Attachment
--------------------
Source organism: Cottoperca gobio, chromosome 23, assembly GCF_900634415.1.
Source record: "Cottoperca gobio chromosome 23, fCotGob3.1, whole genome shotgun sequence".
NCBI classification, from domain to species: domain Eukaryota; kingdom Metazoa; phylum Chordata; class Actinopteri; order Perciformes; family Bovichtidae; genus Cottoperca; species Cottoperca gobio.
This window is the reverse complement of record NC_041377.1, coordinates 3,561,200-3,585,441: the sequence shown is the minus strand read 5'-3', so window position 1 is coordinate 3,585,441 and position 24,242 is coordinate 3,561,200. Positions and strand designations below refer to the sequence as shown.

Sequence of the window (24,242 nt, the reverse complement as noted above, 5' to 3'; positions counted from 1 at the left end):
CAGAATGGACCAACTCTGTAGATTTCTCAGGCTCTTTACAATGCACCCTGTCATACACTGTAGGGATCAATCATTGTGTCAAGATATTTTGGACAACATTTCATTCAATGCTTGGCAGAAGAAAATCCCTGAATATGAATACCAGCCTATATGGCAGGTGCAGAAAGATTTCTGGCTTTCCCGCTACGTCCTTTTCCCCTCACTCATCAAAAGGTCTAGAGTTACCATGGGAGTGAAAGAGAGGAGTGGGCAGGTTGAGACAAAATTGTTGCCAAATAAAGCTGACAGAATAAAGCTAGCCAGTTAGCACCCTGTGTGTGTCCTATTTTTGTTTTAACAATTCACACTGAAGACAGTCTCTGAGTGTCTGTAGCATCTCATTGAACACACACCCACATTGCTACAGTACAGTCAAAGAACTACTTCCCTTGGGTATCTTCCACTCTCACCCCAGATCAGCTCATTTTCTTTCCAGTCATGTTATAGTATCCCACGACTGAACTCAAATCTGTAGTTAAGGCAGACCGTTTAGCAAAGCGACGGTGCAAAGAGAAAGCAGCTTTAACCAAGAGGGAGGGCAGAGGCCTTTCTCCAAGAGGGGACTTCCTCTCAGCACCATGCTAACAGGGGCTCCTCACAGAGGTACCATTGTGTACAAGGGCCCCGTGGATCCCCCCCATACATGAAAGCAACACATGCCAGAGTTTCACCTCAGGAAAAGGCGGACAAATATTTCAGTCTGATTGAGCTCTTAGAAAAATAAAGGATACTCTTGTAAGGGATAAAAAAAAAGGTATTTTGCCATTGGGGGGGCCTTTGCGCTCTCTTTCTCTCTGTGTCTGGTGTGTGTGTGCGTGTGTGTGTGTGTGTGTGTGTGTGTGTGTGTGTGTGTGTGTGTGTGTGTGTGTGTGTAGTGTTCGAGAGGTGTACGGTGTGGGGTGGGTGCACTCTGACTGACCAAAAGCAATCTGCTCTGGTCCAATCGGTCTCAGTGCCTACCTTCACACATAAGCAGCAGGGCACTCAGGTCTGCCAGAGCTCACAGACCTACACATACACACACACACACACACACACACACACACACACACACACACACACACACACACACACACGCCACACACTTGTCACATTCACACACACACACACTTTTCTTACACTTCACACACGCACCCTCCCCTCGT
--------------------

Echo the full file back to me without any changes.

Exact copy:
Source organism: Cottoperca gobio, chromosome 23, assembly GCF_900634415.1.
Source record: "Cottoperca gobio chromosome 23, fCotGob3.1, whole genome shotgun sequence".
NCBI classification, from domain to species: domain Eukaryota; kingdom Metazoa; phylum Chordata; class Actinopteri; order Perciformes; family Bovichtidae; genus Cottoperca; species Cottoperca gobio.
This window is the reverse complement of record NC_041377.1, coordinates 3,561,200-3,585,441: the sequence shown is the minus strand read 5'-3', so window position 1 is coordinate 3,585,441 and position 24,242 is coordinate 3,561,200. Positions and strand designations below refer to the sequence as shown.

Sequence of the window (24,242 nt, the reverse complement as noted above, 5' to 3'; positions counted from 1 at the left end):
CAGAATGGACCAACTCTGTAGATTTCTCAGGCTCTTTACAATGCACCCTGTCATACACTGTAGGGATCAATCATTGTGTCAAGATATTTTGGACAACATTTCATTCAATGCTTGGCAGAAGAAAATCCCTGAATATGAATACCAGCCTATATGGCAGGTGCAGAAAGATTTCTGGCTTTCCCGCTACGTCCTTTTCCCCTCACTCATCAAAAGGTCTAGAGTTACCATGGGAGTGAAAGAGAGGAGTGGGCAGGTTGAGACAAAATTGTTGCCAAATAAAGCTGACAGAATAAAGCTAGCCAGTTAGCACCCTGTGTGTGTCCTATTTTTGTTTTAACAATTCACACTGAAGACAGTCTCTGAGTGTCTGTAGCATCTCATTGAACACACACCCACATTGCTACAGTACAGTCAAAGAACTACTTCCCTTGGGTATCTTCCACTCTCACCCCAGATCAGCTCATTTTCTTTCCAGTCATGTTATAGTATCCCACGACTGAACTCAAATCTGTAGTTAAGGCAGACCGTTTAGCAAAGCGACGGTGCAAAGAGAAAGCAGCTTTAACCAAGAGGGAGGGCAGAGGCCTTTCTCCAAGAGGGGACTTCCTCTCAGCACCATGCTAACAGGGGCTCCTCACAGAGGTACCATTGTGTACAAGGGCCCCGTGGATCCCCCCCATACATGAAAGCAACACATGCCAGAGTTTCACCTCAGGAAAAGGCGGACAAATATTTCAGTCTGATTGAGCTCTTAGAAAAATAAAGGATACTCTTGTAAGGGATAAAAAAAAAGGTATTTTGCCATTGGGGGGGCCTTTGCGCTCTCTTTCTCTCTGTGTCTGGTGTGTGTGTGCGTGTGTGTGTGTGTGTGTGTGTGTGTGTGTGTGTGTGTGTGTGTGTGTGTGTGTGTGTAGTGTTCGAGAGGTGTACGGTGTGGGGTGGGTGCACTCTGACTGACCAAAAGCAATCTGCTCTGGTCCAATCGGTCTCAGTGCCTACCTTCACACATAAGCAGCAGGGCACTCAGGTCTGCCAGAGCTCACAGACCTACACATACACACACACACACACACACACACACACACACACACACACACACACACACACACACACACGCCACACACTTGTCACATTCACACACACACACACTTTTCTTACACTTCACACACGCACCCTCCCCTCGT